Reflective discussions, enhanced focus on individual student-teacher relationships, automated retrieval practice, and quality group dynamics are all possible in online classes. Since face-to-face courses are readily available in public schools, my expectation is that I must teach at least as well as a face-to-face course, and wherever possible, better. Because, otherwise, why would students sign up for my class?
How to do it? Teachers must intentionally focus on their interaction with students. There are two main types of online interaction:
- Synchronous means something that happens at the same time—teacher and students are working together at the same time, interacting with each other in real time. One strong argument for this type of education is that it creates a community of learners—students enjoy each other’s company, and the teacher can direct the experience.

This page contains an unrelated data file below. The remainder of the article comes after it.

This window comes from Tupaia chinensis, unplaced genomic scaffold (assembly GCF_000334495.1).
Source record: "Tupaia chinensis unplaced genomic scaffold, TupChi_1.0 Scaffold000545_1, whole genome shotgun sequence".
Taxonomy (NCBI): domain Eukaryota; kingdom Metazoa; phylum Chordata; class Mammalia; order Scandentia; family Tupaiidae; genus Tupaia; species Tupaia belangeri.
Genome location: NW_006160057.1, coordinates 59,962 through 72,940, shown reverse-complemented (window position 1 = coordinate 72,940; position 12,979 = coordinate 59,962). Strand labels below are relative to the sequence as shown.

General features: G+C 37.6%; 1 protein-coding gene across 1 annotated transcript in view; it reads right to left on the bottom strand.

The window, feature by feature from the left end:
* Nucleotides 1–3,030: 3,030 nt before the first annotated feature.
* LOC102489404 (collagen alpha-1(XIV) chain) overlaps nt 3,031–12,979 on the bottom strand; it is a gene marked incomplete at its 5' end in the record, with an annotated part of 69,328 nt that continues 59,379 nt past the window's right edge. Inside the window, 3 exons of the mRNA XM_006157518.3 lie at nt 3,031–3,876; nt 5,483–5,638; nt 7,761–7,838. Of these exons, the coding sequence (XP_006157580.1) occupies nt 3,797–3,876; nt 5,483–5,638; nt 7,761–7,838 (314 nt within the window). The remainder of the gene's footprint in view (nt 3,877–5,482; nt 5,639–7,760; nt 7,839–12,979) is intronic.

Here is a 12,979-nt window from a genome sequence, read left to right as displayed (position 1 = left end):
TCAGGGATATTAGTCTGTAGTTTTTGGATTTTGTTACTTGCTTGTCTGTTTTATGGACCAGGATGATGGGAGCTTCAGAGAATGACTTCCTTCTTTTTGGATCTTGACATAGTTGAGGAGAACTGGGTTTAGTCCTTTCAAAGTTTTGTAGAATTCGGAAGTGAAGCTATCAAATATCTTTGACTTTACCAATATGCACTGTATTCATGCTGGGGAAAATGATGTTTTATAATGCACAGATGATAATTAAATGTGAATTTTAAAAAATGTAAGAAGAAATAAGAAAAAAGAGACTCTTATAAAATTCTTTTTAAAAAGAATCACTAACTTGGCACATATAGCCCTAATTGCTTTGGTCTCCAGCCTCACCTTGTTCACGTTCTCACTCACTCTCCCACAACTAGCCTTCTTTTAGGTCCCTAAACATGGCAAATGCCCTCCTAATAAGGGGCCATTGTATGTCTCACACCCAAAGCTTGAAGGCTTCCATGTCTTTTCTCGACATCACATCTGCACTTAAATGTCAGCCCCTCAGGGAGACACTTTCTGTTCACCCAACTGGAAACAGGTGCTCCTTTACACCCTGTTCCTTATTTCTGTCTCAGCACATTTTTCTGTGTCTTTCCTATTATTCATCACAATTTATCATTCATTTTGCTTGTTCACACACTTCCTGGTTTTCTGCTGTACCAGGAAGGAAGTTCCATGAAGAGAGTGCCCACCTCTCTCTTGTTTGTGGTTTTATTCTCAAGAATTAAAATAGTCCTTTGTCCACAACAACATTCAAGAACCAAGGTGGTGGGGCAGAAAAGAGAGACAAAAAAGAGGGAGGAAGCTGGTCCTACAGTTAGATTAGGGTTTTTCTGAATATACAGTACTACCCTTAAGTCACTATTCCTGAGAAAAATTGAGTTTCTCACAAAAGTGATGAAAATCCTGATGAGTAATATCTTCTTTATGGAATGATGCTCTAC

- Asynchronous interaction has a time delay built in. Like text messaging and voice mails, asynchronous education allows time for reflection before students respond. This can increase the quality of class discussions, and allow introverted students, students who have trouble with audio processing, English Language Learners, and students who don’t think as fast to participate more equally.
Online classes can be successful.